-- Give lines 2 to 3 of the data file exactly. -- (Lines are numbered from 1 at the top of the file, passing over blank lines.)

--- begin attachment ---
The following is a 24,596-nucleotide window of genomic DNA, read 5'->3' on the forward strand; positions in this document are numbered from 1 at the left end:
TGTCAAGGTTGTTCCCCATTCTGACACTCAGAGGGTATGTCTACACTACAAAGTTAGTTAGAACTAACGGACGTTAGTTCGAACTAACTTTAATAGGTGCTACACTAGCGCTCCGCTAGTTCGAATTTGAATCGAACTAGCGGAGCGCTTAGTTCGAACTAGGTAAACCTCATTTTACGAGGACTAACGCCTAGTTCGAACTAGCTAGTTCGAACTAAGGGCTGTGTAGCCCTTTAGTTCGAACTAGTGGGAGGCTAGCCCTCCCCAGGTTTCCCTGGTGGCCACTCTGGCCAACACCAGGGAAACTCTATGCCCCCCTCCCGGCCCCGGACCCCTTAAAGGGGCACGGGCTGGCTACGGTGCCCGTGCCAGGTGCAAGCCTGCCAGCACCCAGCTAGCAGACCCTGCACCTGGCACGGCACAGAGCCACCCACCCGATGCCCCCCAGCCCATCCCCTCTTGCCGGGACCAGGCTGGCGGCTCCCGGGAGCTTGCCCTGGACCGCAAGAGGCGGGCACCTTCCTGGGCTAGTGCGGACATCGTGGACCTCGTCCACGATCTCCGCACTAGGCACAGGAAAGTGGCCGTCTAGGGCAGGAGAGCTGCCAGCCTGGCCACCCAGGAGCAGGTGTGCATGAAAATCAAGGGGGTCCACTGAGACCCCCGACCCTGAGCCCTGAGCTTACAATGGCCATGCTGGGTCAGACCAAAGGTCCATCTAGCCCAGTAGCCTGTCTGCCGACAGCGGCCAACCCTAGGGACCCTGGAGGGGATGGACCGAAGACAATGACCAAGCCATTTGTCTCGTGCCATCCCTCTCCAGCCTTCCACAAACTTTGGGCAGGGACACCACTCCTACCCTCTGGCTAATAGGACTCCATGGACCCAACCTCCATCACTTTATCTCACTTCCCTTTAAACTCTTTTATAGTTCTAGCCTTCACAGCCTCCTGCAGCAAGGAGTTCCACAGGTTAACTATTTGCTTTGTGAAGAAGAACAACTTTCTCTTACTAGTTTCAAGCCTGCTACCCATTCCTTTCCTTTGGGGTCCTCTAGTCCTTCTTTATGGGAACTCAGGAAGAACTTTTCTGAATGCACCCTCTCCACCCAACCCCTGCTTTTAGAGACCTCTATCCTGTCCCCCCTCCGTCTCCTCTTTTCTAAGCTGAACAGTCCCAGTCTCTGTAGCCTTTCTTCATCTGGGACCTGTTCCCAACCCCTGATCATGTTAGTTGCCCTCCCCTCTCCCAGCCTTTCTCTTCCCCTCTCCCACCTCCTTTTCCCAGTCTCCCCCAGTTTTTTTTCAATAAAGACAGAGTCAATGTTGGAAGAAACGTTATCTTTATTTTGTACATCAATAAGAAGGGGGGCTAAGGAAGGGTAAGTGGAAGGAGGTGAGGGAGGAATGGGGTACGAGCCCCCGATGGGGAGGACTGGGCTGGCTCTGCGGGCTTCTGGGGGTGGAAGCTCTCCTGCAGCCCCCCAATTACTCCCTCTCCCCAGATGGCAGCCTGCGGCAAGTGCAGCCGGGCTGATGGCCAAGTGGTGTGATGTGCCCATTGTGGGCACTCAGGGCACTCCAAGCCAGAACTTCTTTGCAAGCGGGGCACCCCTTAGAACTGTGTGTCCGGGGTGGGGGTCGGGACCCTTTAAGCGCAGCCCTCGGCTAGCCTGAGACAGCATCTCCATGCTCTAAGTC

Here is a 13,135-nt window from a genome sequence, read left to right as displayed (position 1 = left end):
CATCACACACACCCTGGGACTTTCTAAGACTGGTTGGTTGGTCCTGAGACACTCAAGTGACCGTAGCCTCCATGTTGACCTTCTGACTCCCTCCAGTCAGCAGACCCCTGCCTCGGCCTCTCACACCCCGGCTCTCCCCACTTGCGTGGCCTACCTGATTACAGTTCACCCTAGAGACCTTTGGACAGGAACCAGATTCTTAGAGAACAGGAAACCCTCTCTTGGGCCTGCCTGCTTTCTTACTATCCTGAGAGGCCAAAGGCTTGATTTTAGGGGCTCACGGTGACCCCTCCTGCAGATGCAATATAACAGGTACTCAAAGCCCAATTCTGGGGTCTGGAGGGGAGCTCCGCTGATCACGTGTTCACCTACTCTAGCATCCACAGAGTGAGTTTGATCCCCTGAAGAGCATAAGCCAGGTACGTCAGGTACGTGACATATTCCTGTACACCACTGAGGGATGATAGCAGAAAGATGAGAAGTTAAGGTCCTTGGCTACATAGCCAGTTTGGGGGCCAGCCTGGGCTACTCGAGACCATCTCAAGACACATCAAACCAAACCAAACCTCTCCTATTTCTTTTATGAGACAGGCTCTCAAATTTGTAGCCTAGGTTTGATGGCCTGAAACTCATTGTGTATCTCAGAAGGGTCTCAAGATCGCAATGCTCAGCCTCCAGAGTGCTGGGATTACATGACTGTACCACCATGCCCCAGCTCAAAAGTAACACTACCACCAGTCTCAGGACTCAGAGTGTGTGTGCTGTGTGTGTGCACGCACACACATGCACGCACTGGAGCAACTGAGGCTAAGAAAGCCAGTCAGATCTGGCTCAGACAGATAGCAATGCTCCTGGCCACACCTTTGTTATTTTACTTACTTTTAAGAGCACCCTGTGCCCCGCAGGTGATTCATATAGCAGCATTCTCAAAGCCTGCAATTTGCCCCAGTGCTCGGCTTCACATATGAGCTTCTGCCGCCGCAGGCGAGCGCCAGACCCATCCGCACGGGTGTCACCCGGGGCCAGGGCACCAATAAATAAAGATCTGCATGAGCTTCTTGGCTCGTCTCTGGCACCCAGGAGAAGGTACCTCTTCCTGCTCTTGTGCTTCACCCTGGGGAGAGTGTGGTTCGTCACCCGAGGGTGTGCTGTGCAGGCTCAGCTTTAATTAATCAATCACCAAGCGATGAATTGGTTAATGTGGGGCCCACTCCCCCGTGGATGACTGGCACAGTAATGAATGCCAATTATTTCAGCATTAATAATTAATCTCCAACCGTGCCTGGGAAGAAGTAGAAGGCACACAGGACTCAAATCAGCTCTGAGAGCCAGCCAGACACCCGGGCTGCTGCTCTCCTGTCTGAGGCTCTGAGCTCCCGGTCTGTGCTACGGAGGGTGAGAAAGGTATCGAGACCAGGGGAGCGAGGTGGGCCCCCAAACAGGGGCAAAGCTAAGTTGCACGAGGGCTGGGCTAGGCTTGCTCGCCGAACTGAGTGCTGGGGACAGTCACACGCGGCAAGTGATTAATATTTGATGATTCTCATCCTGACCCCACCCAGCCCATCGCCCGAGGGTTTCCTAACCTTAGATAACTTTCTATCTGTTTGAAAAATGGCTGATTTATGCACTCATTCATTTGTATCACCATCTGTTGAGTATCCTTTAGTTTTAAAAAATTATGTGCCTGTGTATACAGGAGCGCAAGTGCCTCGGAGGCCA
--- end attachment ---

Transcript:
TGTCAAGGTTGTTCCCCATTCTGACACTCAGAGGGTATGTCTACACTACAAAGTTAGTTAGAACTAACGGACGTTAGTTCGAACTAACTTTAATAGGTGCTACACTAGCGCTCCGCTAGTTCGAATTTGAATCGAACTAGCGGAGCGCTTAGTTCGAACTAGGTAAACCTCATTTTACGAGGACTAACGCCTAGTTCGAACTAGCTAGTTCGAACTAAGGGCTGTGTAGCCCTTTAGTTCGAACTAGTGGGAGGCTAGCCCTCCCCAGGTTTCCCTGGTGGCCACTCTGGCCAACACCAGGGAAACTCTATGCCCCCCTCCCGGCCCCGGACCCCTTAAAGGGGCACGGGCTGGCTACGGTGCCCGTGCCAGGTGCAAGCCTGCCAGCACCCAGCTAGCAGACCCTGCACCTGGCACGGCACAGAGCCACCCACCCGATGCCCCCCAGCCCATCCCCTCTTGCCGGGACCAGGCTGGCGGCTCCCGGGAGCTTGCCCTGGACCGCAAGAGGCGGGCACCTTCCTGGGCTAGTGCGGACATCGTGGACCTCGTCCACGATCTCCGCACTAGGCACAGGAAAGTGGCCGTCTAGGGCAGGAGAGCTGCCAGCCTGGCCACCCAGGAGCAGGTGTGCATGAAAATCAAGGGGGTCCACTGAGACCCCCGACCCTGAGCCCTGAGCTTACAATGGCCATGCTGGGTCAGACCAAAGGTCCATCTAGCCCAGTAGCCTGTCTGCCGACAGCGGCCAACCCTAGGGACCCTGGAGGGGATGGACCGAAGACAATGACCAAGCCATTTGTCTCGTGCCATCCCTCTCCAGCCTTCCACAAACTTTGGGCAGGGACACCACTCCTACCCTCTGGCTAATAGGACTCCATGGACCCAACCTCCATCACTTTATCTCACTTCCCTTTAAACTCTTTTATAGTTCTAGCCTTCACAGCCTCCTGCAGCAAGGAGTTCCACAGGTTAACTATTTGCTTTGTGAAGAAGAACAACTTTCTCTTACTAGTTTCAAGCCTGCTACCCATTCCTTTCCTTTGGGGTCCTCTAGTCCTTCTTTATGGGAACTCAGGAAGAACTTTTCTGAATGCACCCTCTCCACCCAACCCCTGCTTTTAGAGACCTCTATCCTGTCCCCCCTCCGTCTCCTCTTTTCTAAGCTGAACAGTCCCAGTCTCTGTAGCCTTTCTTCATCTGGGACCTGTTCCCAACCCCTGATCATGTTAGTTGCCCTCCCCTCTCCCAGCCTTTCTCTTCCCCTCTCCCACCTCCTTTTCCCAGTCTCCCCCAGTTTTTTTTCAATAAAGACAGAGTCAATGTTGGAAGAAACGTTATCTTTATTTTGTACATCAATAAGAAGGGGGGCTAAGGAAGGGTAAGTGGAAGGAGGTGAGGGAGGAATGGGGTACGAGCCCCCGATGGGGAGGACTGGGCTGGCTCTGCGGGCTTCTGGGGGTGGAAGCTCTCCTGCAGCCCCCCAATTACTCCCTCTCCCCAGATGGCAGCCTGCGGCAAGTGCAGCCGGGCTGATGGCCAAGTGGTGTGATGTGCCCATTGTGGGCACTCAGGGCACTCCAAGCCAGAACTTCTTTGCAAGCGGGGCACCCCTTAGAACTGTGTGTCCGGGGTGGGGGTCGGGACCCTTTAAGCGCAGCCCTCGGCTAGCCTGAGACAGCATCTCCATGCTCTAAGTC

Here is a 13,135-nt window from a genome sequence, read left to right as displayed (position 1 = left end):